© 2023 WOSU Public Media
Play Live Radio
Next Up:
0:00
0:00
Available On Air Stations
WOSU TV is experiencing intermittent issues on Spectrum Cable. Watch the live stream on the free PBS app.

Ohio drivers can be pulled over for cellphone use, distracted driving under new law

Distracting driving bill signed.jpg
Karen Kasler
/
Statehouse News Bureau
Gov. Mike DeWine (center) signs SB 288, a bill that bans drivers from holding cellphones along with other changes.

Gov. Mike DeWine has signed into law a measure he pushed for last year that would crack down on distracted driving, including texting, reading or watching videos behind the wheel.

It’s part of a bill with a lot of changes to state laws on crime.

The bill bans drivers from holding cellphones and makes that an offense for which they can be pulled over. But Ohio State Highway Patrol superintendent Col. Charles Jones says law enforcement won’t write a ticket unless they’re certain a violation was committed.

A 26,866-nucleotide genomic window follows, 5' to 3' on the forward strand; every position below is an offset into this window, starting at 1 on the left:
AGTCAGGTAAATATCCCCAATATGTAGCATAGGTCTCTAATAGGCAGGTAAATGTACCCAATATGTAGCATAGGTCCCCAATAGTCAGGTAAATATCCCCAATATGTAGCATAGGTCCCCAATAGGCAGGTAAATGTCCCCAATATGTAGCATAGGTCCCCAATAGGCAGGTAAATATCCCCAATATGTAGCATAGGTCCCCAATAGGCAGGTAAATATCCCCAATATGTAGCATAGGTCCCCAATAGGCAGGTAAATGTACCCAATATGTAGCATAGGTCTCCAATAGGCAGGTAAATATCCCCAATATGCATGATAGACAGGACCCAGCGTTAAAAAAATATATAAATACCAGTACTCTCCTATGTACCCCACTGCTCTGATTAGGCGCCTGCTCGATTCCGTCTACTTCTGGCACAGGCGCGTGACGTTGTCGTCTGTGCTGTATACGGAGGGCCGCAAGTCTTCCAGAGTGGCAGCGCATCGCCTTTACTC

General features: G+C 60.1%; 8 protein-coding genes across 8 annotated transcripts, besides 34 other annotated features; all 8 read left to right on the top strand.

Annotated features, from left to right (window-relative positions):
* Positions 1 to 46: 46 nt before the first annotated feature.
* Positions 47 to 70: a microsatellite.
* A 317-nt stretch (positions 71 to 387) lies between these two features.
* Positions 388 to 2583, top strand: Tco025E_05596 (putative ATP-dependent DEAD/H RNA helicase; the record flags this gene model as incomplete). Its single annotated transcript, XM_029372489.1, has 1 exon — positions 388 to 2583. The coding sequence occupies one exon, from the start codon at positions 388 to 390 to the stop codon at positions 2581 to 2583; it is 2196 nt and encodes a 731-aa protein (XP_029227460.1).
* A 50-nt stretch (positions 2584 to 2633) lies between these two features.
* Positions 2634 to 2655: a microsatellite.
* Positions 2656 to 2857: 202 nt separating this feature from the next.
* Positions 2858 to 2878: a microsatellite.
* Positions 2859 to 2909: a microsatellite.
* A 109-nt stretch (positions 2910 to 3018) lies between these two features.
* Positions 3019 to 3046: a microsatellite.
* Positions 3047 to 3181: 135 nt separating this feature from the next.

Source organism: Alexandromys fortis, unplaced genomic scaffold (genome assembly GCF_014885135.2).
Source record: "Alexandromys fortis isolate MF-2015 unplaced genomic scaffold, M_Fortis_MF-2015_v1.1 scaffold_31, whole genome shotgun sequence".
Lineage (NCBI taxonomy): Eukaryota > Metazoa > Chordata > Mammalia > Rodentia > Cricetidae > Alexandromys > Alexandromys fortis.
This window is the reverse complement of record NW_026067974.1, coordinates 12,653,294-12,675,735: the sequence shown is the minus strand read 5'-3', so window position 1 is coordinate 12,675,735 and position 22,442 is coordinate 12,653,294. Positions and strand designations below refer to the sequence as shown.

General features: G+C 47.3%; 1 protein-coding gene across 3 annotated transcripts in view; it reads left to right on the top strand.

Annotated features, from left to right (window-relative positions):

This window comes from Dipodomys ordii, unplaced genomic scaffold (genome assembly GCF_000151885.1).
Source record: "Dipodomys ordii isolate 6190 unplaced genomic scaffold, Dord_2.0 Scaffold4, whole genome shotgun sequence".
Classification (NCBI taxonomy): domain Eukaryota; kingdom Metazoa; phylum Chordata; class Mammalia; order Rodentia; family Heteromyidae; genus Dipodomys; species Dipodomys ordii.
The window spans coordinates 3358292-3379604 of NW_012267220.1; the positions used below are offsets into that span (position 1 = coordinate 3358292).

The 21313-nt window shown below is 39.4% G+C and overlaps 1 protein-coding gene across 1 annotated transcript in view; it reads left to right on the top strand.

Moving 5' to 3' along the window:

“If they're not sure, then the stop doesn't take place and the citation doesn't happen," Jones said.

A first offense will get a driver a fine of up to $150 and two points on the driver's record. A second offense within two years is a potential $250 fine and three points. A third offense within two years could bring a fine of up to $500 and a 90-day suspension of the driver's license.

There are exceptions, including using navigation apps as long as the driver isn’t holding the phone or typing, making an emergency call and using the speakerphone mode.

The bill has a lot of criminal justice provisions, including making strangulation a felony – Ohio is the only state where it’s a misdemeanor. It sets up child abuse and dating violence education in schools, and increases the penalty for causing a disturbance during a religious gathering. It also makes it a crime for health care providers to use their own sperm in fertility-related procedures without a patient's consent, known as "fraudulent assisted reproduction".

Contact Karen at 614-578-6375 or at kkasler@statehousenews.org.